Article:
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Victoria Beckham, 11 years on, 11 years of losses

By Don-Alvin Adegeest

Nov. 26, 2019


A celebrity-packed front row, each season duly attended by husband David Beckham and Vogue editor Anna Wintour, Victoria Beckham’s catwalk presentations have garnered critical recognition, if not acclaim, since the former popstar took to the fashion stage in 2008.

A boutique on London’s prestigious Dover Street, a second store in Hong Kong, and approximately 400 global stockists have kept the brand visible and distributed throughout the world’s most important fashion markets. All of which should be testament to Beckham’s celebrated success, were it not for posting losses 11 consecutive years in a row.

Widening the gap

Victoria Beckham Ltd saw earnings of 35.1 million pounds for the year ending 2018, a growing loss of 16 percent on 2017. Operating losses widened even further by 18 percent to 11.7 million pounds, and the business is yet to have a profitable year in its 11 years of operations.

The company, despite not having a tumultuous past, has seen a recent shift in management, strategy and ownership, most notably by selling a minority stake for a 30 million pound investment by Neo Investment Partners two years ago. An expansion into new categories, including a makeup range launched during the last London Fashion Week, preceded the appointment of a new CEO last month. Marie LeBlanc de Reynies replaced outgoing CEO Paolo Riva in October and Ralph Toledano, the former head of the Puig group’s fashion division and current president of the Fédération Française de la Couture, was appointed Chairman just six months ago. The foremost task of the new management team is to expedite the company to profitability.

While the losses were in line with expectations, a slowdown in demand for Beckham’s fashions means the sales of bags, shoes, makeup and sunglasses will be under pressure to secure a fast track to profit.

The brand’s minimal aesthetic has struggled to capture customers with a penchant for purist luxury, who tend to shop at brands like The Row or previously Phoebe Philo at Celine. Beckham, who often touts she designs to empower women, may find it difficult to reconcile the hefty prices of a 1,500 pound cross body bag or similarly priced dress with her brand of celebrity empowerment. The cachet of a Victoria Beckham garment, despite any exceptional craftsmanship, is for many shoppers not comparable to that of a luxury house. The beauty category may prove to be the real profit driver for the former Spice Girls singer.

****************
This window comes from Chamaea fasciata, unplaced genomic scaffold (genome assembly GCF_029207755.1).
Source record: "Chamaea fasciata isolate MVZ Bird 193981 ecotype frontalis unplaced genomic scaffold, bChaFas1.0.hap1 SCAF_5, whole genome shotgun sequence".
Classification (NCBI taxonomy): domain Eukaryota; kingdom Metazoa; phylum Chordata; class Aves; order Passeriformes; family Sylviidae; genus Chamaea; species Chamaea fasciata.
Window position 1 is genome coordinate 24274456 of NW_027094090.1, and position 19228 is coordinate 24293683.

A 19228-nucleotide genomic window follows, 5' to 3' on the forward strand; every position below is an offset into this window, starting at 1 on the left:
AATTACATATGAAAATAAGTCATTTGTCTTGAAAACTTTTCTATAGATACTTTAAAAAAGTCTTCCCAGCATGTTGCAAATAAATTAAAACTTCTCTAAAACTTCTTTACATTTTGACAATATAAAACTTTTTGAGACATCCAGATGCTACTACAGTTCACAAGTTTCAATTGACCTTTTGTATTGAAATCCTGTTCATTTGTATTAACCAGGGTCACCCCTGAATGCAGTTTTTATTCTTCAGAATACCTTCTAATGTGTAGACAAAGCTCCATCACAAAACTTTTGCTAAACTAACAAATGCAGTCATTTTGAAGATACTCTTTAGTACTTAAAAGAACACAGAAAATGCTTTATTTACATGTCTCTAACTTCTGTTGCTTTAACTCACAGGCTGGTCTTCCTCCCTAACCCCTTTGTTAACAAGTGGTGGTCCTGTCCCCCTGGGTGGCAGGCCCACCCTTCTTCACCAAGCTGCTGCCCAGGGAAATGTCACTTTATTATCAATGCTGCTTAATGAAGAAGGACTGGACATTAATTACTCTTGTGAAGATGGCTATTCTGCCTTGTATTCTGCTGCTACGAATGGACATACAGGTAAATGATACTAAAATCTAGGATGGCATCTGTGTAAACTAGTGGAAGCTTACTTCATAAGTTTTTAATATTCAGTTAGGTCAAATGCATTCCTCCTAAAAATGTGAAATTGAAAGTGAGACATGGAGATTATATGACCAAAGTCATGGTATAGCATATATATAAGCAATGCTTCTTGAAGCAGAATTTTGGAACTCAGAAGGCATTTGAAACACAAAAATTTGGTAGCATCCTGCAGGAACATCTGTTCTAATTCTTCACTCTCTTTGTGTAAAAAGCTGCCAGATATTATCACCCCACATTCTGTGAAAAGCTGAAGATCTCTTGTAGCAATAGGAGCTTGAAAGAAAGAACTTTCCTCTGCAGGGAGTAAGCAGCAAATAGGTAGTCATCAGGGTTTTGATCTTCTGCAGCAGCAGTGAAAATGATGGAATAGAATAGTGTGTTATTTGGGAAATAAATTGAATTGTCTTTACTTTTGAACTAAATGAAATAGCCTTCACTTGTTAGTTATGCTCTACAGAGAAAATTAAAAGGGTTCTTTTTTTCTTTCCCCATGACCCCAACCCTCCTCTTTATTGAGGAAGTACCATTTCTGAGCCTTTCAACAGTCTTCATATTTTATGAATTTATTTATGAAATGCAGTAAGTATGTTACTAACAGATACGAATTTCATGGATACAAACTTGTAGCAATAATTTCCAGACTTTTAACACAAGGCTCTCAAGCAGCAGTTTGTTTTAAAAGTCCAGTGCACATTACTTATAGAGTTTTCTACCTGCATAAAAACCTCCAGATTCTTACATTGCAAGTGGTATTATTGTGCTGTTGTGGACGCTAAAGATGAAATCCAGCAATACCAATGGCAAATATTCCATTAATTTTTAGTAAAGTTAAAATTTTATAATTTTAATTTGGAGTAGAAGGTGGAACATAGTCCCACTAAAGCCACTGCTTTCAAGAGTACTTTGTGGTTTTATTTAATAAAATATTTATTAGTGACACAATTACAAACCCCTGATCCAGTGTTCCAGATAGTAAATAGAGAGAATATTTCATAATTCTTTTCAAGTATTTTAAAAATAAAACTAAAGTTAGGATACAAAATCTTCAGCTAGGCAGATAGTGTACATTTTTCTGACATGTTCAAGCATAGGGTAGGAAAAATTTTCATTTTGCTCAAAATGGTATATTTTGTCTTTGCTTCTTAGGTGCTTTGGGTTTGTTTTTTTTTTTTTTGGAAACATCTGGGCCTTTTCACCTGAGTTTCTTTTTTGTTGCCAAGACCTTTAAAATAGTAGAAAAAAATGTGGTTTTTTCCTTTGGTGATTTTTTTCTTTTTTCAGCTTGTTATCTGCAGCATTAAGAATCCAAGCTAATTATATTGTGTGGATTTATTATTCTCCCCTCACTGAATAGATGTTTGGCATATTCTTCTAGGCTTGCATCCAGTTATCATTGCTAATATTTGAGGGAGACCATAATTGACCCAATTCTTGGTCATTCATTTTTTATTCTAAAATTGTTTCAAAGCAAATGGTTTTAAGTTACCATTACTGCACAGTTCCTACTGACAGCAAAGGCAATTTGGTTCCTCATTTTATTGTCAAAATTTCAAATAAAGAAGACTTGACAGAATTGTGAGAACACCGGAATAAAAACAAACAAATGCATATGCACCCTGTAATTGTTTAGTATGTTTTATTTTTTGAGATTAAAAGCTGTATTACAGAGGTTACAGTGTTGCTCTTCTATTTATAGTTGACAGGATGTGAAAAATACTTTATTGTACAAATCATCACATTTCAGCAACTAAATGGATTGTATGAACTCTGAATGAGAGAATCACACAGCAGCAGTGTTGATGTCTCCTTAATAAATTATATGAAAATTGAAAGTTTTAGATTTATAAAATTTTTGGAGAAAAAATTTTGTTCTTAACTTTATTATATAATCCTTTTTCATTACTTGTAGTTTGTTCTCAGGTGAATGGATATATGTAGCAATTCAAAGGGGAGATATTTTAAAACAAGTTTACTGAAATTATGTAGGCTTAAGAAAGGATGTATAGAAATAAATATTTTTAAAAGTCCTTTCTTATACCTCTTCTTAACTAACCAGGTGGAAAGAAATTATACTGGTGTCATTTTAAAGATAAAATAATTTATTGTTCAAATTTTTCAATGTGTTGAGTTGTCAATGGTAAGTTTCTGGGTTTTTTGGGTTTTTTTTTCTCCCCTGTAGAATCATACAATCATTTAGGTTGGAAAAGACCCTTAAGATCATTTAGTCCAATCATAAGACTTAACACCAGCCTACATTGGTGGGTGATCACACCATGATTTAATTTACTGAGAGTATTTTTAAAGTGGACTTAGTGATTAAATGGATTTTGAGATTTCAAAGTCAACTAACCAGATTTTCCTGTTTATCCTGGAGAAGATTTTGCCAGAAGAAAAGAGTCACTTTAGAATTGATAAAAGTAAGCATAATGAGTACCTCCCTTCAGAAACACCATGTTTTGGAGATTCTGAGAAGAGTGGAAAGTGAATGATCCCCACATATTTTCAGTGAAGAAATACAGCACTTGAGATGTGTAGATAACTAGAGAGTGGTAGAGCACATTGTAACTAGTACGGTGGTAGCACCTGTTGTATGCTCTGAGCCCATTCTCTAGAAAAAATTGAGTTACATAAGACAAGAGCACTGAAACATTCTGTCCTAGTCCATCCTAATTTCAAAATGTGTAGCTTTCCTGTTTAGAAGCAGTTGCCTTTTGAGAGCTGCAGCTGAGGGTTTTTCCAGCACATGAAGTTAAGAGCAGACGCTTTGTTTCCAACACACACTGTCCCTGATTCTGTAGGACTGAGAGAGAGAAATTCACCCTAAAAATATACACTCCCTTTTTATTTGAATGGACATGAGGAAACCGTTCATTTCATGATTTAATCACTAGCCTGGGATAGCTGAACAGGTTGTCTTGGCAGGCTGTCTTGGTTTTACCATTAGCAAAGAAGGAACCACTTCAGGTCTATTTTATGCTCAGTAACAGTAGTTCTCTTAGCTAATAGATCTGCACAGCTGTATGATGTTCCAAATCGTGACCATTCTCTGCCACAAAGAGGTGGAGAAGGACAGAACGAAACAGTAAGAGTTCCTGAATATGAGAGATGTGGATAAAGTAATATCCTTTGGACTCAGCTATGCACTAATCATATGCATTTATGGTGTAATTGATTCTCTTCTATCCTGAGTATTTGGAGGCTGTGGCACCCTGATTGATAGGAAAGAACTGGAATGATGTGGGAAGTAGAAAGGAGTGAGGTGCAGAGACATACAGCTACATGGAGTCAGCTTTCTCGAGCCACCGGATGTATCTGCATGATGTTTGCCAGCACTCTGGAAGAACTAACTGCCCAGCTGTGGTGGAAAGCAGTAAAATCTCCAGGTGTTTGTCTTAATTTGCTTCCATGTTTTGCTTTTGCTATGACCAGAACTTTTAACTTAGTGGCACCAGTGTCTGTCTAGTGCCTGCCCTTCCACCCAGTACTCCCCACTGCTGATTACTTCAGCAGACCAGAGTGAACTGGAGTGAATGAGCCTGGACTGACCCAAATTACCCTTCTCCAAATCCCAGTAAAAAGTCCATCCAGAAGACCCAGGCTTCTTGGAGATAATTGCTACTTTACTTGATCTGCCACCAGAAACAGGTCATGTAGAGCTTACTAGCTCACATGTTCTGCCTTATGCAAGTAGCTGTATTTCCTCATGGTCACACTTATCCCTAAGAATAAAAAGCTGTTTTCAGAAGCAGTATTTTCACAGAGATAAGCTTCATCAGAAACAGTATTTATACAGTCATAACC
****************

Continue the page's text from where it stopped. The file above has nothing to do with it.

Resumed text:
In October Beckham reportedly put her YouTube channel on hiatus after amassing just 114,000 subscribers. This seems in sharp contrast to the proposition for the brand to be built alongside Beckham’s personality, as chairman Toledano stated in Business of Fashion. Beckham’s personality, which is marketed to appear as equally fabulous as it is flawless, may also be a hurdle to the brand’s growth, being radically different from her popstar heydays, a time when she accrued her largest fanbase.

Despite Beckham’s admission on morning television that “I’m not trying to look any younger at all,” a phrase, perhaps, not entirely sincere coming from the plump-lipped chief clothes horse of her own label, the company is making early waves with its new direct to consumer makeup collection and blog-style beauty tips.

As a household name and the company’s most prized marketing asset, Beckham is carefully curated to wear her own label at every fashion and photographic opportunity, images which fill Beckham’s social media channels and garner world-wide coverage. While it is easy to dispense criticism, Beckham has come a long way since her fashion debut, firmly establishing her credentials as a designer and businesswoman, amassing 24 million Instagram followers, a 35 million pound turnover and management team of industry veterans. By most standards this would be classified as a formula for success.

Photo courtesy of Victoria Beckham